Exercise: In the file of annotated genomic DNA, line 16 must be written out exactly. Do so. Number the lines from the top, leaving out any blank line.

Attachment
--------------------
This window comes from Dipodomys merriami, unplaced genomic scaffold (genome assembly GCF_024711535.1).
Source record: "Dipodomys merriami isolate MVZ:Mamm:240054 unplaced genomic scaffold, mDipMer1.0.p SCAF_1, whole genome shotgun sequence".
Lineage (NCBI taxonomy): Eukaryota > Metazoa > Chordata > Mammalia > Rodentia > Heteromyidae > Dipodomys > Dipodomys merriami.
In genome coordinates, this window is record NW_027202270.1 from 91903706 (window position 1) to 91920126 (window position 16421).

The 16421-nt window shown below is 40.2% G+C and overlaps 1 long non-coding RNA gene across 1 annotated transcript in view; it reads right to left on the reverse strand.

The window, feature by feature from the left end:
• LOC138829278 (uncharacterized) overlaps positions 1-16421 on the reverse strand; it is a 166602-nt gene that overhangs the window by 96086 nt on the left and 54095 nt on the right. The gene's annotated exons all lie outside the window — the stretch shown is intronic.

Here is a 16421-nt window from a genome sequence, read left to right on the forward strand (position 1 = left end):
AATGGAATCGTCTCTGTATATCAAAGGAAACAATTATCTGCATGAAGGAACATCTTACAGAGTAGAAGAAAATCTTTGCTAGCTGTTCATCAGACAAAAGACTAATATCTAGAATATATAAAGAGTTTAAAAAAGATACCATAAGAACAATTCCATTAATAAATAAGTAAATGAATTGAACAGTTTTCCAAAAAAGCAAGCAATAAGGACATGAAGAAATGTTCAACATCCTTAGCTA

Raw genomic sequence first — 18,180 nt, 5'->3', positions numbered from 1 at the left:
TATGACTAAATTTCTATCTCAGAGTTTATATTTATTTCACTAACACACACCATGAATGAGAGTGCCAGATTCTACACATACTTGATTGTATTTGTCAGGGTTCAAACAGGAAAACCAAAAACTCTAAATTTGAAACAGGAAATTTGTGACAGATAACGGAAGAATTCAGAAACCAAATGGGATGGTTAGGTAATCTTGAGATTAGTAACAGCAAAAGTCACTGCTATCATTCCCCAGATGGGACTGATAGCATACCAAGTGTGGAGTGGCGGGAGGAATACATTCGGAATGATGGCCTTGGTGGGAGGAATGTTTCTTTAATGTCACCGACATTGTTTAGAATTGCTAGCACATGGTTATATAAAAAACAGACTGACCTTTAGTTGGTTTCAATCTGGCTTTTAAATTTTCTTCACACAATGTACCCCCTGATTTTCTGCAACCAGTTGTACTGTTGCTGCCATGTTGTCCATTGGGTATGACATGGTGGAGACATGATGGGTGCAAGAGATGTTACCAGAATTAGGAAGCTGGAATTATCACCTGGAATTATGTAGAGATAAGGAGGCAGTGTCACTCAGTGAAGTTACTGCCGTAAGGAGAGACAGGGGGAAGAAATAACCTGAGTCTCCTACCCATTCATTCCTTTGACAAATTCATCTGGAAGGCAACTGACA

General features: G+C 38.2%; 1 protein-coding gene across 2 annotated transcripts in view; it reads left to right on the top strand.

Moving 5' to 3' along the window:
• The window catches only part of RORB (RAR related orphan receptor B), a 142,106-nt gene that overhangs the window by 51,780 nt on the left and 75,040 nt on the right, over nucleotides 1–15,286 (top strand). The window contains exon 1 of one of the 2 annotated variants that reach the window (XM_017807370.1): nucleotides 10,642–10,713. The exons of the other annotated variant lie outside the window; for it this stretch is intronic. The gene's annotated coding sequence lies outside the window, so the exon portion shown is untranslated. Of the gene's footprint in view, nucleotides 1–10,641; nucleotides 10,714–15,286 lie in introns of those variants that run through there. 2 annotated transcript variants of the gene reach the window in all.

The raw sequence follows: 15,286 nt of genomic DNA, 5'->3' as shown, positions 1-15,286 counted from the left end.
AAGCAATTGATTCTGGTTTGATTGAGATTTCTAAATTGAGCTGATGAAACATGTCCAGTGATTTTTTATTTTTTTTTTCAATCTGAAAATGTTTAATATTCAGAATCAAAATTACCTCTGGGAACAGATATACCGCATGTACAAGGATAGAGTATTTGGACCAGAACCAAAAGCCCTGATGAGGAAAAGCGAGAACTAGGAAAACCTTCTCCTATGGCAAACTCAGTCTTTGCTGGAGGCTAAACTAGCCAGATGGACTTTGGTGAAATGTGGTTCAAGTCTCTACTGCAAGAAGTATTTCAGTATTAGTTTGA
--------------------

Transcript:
AAGCAATTGATTCTGGTTTGATTGAGATTTCTAAATTGAGCTGATGAAACATGTCCAGTGATTTTTTATTTTTTTTTTCAATCTGAAAATGTTTAATATTCAGAATCAAAATTACCTCTGGGAACAGATATACCGCATGTACAAGGATAGAGTATTTGGACCAGAACCAAAAGCCCTGATGAGGAAAAGCGAGAACTAGGAAAACCTTCTCCTATGGCAAACTCAGTCTTTGCTGGAGGCTAAACTAGCCAGATGGACTTTGGTGAAATGTGGTTCAAGTCTCTACTGCAAGAAGTATTTCAGTATTAGTTTGA